This preview shows pages 1–2. Sign up to view the full content.
This preview has intentionally blurred sections. Sign up to view the full version.View Full Document
Unformatted text preview: Math 135: Lecture 4: Existential Quantifiers 1 GCDs, Certificates and the Extended Euclidean Algorithm Example 4.1. Compute gcd(1386 , 322). Use GCD WR : If a and b are integers not both zero, and q and r are integers such that a = qb + r , then gcd( a,b ) = gcd( b,r ). Since 1386 = 4 322 + 98 , gcd(1386 , 322) = gcd( ) . Since 322 = 3 98 + 28 , gcd( ) = gcd( ) . Since 98 = 3 28 + 14 , gcd( ) = gcd( ) . Since 28 = 2 14 + 0 , gcd( ) = gcd( ) . Since , the chain of equalities gives . Exercise 4.2. With the person beside you, randomly pick two positive integers and compute their gcd using the Euclidean Algorithm. Certificates A certificate of correctness consists of two parts. 1. a theorem which you have already proved and which relates to the problem in general 2. data which relates to this specific problem Theorem 4.3 (GCD Characterization Theorem ( GCD CT )) . If d is a positive common divisor of the integers a and b , and there exist integers x and y so that ax + by = d , then d = gcd( a,b ). Example 4.4. Claim: gcd(1386 , 322) = 14. Our certificate of correctness consists of the GCD Characterization Theorem and the integers d = 14, x = 10 and y =- 43. Note that 14 | 1386 and 14...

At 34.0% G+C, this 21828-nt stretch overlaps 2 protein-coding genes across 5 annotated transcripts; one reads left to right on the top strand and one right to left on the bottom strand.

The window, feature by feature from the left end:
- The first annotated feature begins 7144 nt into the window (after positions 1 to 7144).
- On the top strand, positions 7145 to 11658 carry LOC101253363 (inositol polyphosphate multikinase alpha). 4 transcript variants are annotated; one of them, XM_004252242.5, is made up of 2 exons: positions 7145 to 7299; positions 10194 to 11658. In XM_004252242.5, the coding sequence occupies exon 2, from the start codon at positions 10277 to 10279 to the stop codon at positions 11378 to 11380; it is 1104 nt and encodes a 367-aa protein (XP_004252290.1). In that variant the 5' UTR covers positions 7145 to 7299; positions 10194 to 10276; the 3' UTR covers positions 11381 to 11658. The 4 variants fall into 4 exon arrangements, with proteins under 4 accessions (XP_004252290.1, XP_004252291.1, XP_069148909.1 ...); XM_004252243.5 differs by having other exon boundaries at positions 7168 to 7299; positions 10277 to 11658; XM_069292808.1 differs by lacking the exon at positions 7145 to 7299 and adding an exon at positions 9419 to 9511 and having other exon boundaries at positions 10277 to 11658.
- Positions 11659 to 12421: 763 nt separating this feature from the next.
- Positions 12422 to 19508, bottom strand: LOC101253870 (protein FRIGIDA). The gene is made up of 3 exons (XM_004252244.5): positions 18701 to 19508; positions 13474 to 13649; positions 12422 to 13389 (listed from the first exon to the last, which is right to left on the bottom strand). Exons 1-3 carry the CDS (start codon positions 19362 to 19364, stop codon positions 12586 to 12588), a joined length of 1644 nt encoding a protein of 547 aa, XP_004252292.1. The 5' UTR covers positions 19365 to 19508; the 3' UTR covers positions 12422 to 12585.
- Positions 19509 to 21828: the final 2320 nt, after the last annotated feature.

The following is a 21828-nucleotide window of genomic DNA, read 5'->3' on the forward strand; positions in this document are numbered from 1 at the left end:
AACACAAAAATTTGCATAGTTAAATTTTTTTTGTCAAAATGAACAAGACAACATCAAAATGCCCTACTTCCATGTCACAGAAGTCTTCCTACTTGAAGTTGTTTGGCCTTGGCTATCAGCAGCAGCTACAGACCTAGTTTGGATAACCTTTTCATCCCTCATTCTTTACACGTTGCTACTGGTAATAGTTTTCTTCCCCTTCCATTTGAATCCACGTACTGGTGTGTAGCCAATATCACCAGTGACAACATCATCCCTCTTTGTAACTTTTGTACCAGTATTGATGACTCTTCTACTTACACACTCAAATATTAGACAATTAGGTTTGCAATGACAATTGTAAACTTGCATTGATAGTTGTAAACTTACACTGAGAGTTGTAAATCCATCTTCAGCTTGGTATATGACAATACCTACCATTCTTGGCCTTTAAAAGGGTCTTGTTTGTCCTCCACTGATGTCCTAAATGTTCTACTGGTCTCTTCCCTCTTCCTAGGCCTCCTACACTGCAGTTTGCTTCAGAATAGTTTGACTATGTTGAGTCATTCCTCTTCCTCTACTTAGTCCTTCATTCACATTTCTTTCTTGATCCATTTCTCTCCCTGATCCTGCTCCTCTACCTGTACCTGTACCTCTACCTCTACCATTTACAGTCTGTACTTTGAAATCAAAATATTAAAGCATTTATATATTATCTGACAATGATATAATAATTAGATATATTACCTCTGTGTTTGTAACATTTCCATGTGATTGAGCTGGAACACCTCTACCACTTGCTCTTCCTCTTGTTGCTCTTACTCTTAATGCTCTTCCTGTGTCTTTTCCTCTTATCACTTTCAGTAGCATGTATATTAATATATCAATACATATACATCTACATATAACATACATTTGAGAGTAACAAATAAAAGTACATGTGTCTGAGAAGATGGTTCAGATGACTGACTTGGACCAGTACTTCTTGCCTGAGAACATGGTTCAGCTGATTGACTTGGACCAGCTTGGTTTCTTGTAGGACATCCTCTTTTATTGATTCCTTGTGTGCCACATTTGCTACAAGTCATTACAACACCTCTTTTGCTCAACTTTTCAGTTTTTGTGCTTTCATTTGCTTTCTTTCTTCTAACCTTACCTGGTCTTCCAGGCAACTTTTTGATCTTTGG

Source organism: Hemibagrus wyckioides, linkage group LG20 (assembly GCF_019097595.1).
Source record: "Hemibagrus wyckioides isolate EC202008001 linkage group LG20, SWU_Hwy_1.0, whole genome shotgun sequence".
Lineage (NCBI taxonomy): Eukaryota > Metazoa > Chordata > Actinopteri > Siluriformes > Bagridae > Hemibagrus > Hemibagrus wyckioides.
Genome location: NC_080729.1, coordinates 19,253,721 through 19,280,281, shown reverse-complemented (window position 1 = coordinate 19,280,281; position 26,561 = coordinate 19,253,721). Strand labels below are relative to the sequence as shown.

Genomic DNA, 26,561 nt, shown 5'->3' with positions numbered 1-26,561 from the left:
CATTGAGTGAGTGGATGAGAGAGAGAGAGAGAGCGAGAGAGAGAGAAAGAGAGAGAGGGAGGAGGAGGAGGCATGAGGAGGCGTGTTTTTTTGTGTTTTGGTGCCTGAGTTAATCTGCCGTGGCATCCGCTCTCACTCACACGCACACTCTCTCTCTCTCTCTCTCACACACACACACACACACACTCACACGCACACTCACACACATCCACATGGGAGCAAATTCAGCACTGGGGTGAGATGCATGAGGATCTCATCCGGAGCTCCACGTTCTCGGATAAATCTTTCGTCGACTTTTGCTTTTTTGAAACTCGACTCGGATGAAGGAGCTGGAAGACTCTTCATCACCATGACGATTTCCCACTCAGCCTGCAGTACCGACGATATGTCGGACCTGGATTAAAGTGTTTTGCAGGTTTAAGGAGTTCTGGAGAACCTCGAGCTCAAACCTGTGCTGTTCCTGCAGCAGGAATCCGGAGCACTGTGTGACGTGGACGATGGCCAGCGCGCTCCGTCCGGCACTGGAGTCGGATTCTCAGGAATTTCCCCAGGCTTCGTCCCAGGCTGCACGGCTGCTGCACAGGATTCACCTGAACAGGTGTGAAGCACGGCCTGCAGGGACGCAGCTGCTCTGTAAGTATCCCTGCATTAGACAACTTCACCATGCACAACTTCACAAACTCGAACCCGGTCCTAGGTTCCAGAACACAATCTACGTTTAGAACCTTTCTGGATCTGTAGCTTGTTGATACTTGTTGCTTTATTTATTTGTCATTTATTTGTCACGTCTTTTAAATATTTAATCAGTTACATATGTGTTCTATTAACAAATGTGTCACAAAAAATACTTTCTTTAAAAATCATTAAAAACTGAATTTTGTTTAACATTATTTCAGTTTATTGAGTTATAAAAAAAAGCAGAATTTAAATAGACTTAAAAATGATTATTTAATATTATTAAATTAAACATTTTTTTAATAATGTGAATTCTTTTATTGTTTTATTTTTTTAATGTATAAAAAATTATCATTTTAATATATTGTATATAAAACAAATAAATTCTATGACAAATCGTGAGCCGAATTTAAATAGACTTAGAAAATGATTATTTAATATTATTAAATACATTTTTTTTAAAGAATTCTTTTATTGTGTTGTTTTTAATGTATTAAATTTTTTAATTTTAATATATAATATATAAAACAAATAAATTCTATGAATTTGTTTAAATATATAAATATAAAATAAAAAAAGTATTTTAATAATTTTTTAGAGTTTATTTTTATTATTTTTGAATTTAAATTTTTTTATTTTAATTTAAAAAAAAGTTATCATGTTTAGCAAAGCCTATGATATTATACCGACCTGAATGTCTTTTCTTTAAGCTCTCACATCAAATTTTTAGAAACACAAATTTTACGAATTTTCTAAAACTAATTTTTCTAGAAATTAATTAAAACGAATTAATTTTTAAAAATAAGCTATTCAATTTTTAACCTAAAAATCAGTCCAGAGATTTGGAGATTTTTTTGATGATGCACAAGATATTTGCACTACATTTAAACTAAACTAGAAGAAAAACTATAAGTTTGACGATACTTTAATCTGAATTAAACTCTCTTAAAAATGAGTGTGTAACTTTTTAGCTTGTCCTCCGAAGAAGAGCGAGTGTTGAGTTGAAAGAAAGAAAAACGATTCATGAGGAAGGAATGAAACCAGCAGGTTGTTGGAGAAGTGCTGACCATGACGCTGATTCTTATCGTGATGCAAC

View Full Document